The Ranger Ghost with Captain Hoginator at the helm. Thanks to a number of tracks on our GPS we can travel relativley easily and safely to our favorite fishing areas North and South of Cedar Key.
Our first stop was to a flounder area we like. We quickly caught two flounder, a short Red and Black Drum then moved on to areas North into the backwater on the rising tide.
The flounder we caught were over hard shell bottom. A lesson learned about finding that king of bottom is pole the boat or throw a gold spook with a slow enough retrieve to "feel" the type of bottom.
The next few spots only produced short Redfish and Trout. But after running further North we found some keeper Redfish. And finally Captain Hoginator connected with a nice Redfish (the last few trips he has been wasting time, incessantly throwing his top water lures, while I catch our limit of Redfish).
Captain Hogintator also caught the smallest fish of the day, a juvenile Trout.
The backwater fishing has been great. Redfish, flounder and an occasional trout are now dependable catches. We have caught more flounder recently then every before, not sure why but we are enjoying it. We are finding the flounder around the oyster bars and shell bottom where we would typically look for redfish.
A circle hook under a small weighted float with a mud minnow, shrimp or cut bait are working. Keep bait bumping along the bottom and if you can do it wait a second or two before setting the hook.
When the tide is up, don't forget to fit the grass edges and a gold spoon through the grass or a top water lure.
The fish tacos have been nice to have on a regular basis too!
Dr. "Red"riguez pulled in some nice Redfish, two of them being 25+ inches in mid-April. The waters around Cedar Key haver been steadily warming and the Trout and Redfish have been prowling the grass and oyster bar edges.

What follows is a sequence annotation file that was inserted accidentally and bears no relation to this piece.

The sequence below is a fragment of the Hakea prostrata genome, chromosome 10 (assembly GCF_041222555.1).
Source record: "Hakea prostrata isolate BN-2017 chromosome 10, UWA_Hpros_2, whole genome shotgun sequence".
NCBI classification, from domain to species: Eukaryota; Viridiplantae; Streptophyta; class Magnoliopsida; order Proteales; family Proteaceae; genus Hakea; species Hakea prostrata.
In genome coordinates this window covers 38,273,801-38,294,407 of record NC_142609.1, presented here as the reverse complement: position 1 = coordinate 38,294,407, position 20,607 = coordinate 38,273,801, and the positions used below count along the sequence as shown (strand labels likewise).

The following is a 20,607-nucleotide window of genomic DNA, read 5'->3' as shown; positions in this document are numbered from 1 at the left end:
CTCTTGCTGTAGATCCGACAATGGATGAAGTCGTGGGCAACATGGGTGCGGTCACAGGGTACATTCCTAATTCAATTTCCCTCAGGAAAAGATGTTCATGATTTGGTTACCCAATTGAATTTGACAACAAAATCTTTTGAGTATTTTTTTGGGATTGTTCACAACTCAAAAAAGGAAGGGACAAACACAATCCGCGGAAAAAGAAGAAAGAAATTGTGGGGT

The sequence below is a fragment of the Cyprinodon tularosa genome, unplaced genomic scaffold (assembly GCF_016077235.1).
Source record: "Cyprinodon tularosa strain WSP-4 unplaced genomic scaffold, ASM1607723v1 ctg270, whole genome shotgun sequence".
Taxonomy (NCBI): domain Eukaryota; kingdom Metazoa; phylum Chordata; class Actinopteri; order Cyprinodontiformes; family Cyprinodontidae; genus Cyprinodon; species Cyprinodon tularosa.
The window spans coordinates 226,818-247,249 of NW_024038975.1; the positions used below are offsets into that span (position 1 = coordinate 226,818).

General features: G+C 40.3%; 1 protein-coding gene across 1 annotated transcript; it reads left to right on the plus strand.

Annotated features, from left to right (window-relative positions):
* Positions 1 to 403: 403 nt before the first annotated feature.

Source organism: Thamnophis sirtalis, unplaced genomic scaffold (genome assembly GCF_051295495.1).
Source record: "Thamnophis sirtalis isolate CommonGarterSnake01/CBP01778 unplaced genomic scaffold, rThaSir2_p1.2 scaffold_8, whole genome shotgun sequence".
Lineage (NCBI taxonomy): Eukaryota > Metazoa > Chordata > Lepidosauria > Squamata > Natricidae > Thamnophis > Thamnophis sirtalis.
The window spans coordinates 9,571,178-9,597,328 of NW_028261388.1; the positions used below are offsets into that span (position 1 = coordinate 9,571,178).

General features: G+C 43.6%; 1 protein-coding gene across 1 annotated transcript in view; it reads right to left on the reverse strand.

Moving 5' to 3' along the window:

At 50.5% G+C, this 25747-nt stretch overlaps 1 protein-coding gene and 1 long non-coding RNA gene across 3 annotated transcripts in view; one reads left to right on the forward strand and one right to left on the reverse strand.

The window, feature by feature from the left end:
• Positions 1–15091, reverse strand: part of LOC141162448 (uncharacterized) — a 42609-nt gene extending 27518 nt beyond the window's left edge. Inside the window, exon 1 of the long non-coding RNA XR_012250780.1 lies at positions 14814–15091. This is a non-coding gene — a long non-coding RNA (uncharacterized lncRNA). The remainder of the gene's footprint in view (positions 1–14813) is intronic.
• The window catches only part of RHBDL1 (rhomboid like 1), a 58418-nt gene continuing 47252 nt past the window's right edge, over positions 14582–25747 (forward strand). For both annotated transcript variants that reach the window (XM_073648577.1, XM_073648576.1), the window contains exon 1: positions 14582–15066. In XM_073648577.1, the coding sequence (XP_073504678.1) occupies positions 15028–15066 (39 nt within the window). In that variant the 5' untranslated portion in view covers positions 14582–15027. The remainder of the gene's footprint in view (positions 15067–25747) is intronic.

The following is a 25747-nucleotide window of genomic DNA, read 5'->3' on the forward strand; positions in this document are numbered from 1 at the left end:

Shrimp, Gulp, pinfish and cut Mullet are good bait choices. Suspending the bait just above or bouncing the bait over the oyster clumps or fishing the steeper bank edges are all good choices. The standard 1/4 or 3/8 oz. jig head is popular and some of us, myself included prefer a circle hook with no additional weight on a 20# leader under a popping cork or cajun thunder.
Walking the shell and oyster bars is a great way to cool off and sight fish.
Tips, Lessons learned:
>Fishing the rising and falling tides are preferable to a slack tide.
>Fish the "cut's" between oyster bars and anywhere else water is moving.
>Look for Trout over the grass flats, especially the spotty bottom.
August is hot and the weather unpredictable but when you have an early AM rising tide, leave as early as possible and start working the backwater cuts and oyster bars with water flow over and around them.
Capt. Hoginator demonstrated how it was done. Bait used was Gulp or cut Mullet on a circle hook or 1/4 oz. jig head on 20 lb leader, under a popping cork or Cajun Thunder. Keeping the bait bouncing along the top pf the oysters or along the shell bottom will produce bites.